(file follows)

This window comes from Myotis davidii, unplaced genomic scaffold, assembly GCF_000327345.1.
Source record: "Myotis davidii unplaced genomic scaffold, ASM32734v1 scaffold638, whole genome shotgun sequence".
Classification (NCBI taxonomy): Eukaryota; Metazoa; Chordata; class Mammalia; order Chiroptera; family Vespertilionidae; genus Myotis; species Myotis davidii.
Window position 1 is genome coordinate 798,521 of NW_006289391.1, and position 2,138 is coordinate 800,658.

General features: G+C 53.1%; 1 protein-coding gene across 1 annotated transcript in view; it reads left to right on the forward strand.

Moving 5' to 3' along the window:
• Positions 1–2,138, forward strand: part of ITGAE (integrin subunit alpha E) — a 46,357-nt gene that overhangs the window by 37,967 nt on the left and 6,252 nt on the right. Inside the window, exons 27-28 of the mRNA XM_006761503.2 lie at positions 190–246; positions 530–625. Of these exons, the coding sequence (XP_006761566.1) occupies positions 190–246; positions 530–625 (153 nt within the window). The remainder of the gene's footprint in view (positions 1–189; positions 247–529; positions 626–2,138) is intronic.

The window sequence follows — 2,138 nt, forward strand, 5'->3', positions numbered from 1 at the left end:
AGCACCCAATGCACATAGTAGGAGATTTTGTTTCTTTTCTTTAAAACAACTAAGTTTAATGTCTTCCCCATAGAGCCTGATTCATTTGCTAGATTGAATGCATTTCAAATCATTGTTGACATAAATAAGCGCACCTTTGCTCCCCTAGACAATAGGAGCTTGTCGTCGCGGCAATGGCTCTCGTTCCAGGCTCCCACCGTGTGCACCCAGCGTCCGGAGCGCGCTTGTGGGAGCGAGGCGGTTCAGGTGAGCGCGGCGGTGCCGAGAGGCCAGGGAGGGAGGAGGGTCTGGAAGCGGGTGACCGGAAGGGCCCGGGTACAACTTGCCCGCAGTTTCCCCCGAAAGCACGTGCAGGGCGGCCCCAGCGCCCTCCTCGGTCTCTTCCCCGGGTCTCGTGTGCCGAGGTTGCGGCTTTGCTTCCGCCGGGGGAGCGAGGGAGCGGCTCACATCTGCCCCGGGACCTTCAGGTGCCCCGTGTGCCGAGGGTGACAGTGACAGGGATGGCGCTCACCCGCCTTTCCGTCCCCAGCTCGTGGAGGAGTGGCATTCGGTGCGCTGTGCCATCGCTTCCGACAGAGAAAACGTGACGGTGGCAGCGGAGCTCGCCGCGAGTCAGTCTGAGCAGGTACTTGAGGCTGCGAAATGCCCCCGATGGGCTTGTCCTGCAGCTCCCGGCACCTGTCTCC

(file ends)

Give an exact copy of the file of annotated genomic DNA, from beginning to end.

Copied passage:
This window comes from Myotis davidii, unplaced genomic scaffold, assembly GCF_000327345.1.
Source record: "Myotis davidii unplaced genomic scaffold, ASM32734v1 scaffold638, whole genome shotgun sequence".
Classification (NCBI taxonomy): Eukaryota; Metazoa; Chordata; class Mammalia; order Chiroptera; family Vespertilionidae; genus Myotis; species Myotis davidii.
Window position 1 is genome coordinate 798,521 of NW_006289391.1, and position 2,138 is coordinate 800,658.

General features: G+C 53.1%; 1 protein-coding gene across 1 annotated transcript in view; it reads left to right on the forward strand.

Moving 5' to 3' along the window:
• Positions 1–2,138, forward strand: part of ITGAE (integrin subunit alpha E) — a 46,357-nt gene that overhangs the window by 37,967 nt on the left and 6,252 nt on the right. Inside the window, exons 27-28 of the mRNA XM_006761503.2 lie at positions 190–246; positions 530–625. Of these exons, the coding sequence (XP_006761566.1) occupies positions 190–246; positions 530–625 (153 nt within the window). The remainder of the gene's footprint in view (positions 1–189; positions 247–529; positions 626–2,138) is intronic.

The window sequence follows — 2,138 nt, forward strand, 5'->3', positions numbered from 1 at the left end:
AGCACCCAATGCACATAGTAGGAGATTTTGTTTCTTTTCTTTAAAACAACTAAGTTTAATGTCTTCCCCATAGAGCCTGATTCATTTGCTAGATTGAATGCATTTCAAATCATTGTTGACATAAATAAGCGCACCTTTGCTCCCCTAGACAATAGGAGCTTGTCGTCGCGGCAATGGCTCTCGTTCCAGGCTCCCACCGTGTGCACCCAGCGTCCGGAGCGCGCTTGTGGGAGCGAGGCGGTTCAGGTGAGCGCGGCGGTGCCGAGAGGCCAGGGAGGGAGGAGGGTCTGGAAGCGGGTGACCGGAAGGGCCCGGGTACAACTTGCCCGCAGTTTCCCCCGAAAGCACGTGCAGGGCGGCCCCAGCGCCCTCCTCGGTCTCTTCCCCGGGTCTCGTGTGCCGAGGTTGCGGCTTTGCTTCCGCCGGGGGAGCGAGGGAGCGGCTCACATCTGCCCCGGGACCTTCAGGTGCCCCGTGTGCCGAGGGTGACAGTGACAGGGATGGCGCTCACCCGCCTTTCCGTCCCCAGCTCGTGGAGGAGTGGCATTCGGTGCGCTGTGCCATCGCTTCCGACAGAGAAAACGTGACGGTGGCAGCGGAGCTCGCCGCGAGTCAGTCTGAGCAGGTACTTGAGGCTGCGAAATGCCCCCGATGGGCTTGTCCTGCAGCTCCCGGCACCTGTCTCC